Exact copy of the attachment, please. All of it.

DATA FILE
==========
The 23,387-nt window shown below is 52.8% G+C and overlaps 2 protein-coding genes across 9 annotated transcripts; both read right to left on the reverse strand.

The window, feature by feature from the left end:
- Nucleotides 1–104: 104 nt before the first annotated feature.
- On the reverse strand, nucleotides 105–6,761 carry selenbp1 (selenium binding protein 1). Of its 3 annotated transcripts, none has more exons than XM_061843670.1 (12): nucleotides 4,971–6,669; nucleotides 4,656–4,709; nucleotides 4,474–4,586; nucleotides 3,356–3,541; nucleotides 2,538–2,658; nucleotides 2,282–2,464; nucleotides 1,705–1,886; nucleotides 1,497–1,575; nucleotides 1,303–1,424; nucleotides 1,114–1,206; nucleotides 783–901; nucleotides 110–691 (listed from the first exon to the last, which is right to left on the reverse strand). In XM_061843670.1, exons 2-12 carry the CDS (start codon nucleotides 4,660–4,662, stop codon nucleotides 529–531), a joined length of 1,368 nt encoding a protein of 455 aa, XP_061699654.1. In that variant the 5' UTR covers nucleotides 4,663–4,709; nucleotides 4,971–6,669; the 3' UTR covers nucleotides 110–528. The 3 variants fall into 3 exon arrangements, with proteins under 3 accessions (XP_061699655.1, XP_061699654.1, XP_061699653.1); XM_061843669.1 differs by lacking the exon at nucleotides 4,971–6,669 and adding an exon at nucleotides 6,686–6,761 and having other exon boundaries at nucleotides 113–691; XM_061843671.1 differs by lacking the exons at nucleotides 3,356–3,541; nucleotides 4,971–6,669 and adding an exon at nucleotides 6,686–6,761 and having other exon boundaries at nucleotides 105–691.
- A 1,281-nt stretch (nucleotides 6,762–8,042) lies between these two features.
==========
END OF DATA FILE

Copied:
The 23,387-nt window shown below is 52.8% G+C and overlaps 2 protein-coding genes across 9 annotated transcripts; both read right to left on the reverse strand.

The window, feature by feature from the left end:
- Nucleotides 1–104: 104 nt before the first annotated feature.
- On the reverse strand, nucleotides 105–6,761 carry selenbp1 (selenium binding protein 1). Of its 3 annotated transcripts, none has more exons than XM_061843670.1 (12): nucleotides 4,971–6,669; nucleotides 4,656–4,709; nucleotides 4,474–4,586; nucleotides 3,356–3,541; nucleotides 2,538–2,658; nucleotides 2,282–2,464; nucleotides 1,705–1,886; nucleotides 1,497–1,575; nucleotides 1,303–1,424; nucleotides 1,114–1,206; nucleotides 783–901; nucleotides 110–691 (listed from the first exon to the last, which is right to left on the reverse strand). In XM_061843670.1, exons 2-12 carry the CDS (start codon nucleotides 4,660–4,662, stop codon nucleotides 529–531), a joined length of 1,368 nt encoding a protein of 455 aa, XP_061699654.1. In that variant the 5' UTR covers nucleotides 4,663–4,709; nucleotides 4,971–6,669; the 3' UTR covers nucleotides 110–528. The 3 variants fall into 3 exon arrangements, with proteins under 3 accessions (XP_061699655.1, XP_061699654.1, XP_061699653.1); XM_061843669.1 differs by lacking the exon at nucleotides 4,971–6,669 and adding an exon at nucleotides 6,686–6,761 and having other exon boundaries at nucleotides 113–691; XM_061843671.1 differs by lacking the exons at nucleotides 3,356–3,541; nucleotides 4,971–6,669 and adding an exon at nucleotides 6,686–6,761 and having other exon boundaries at nucleotides 105–691.
- A 1,281-nt stretch (nucleotides 6,762–8,042) lies between these two features.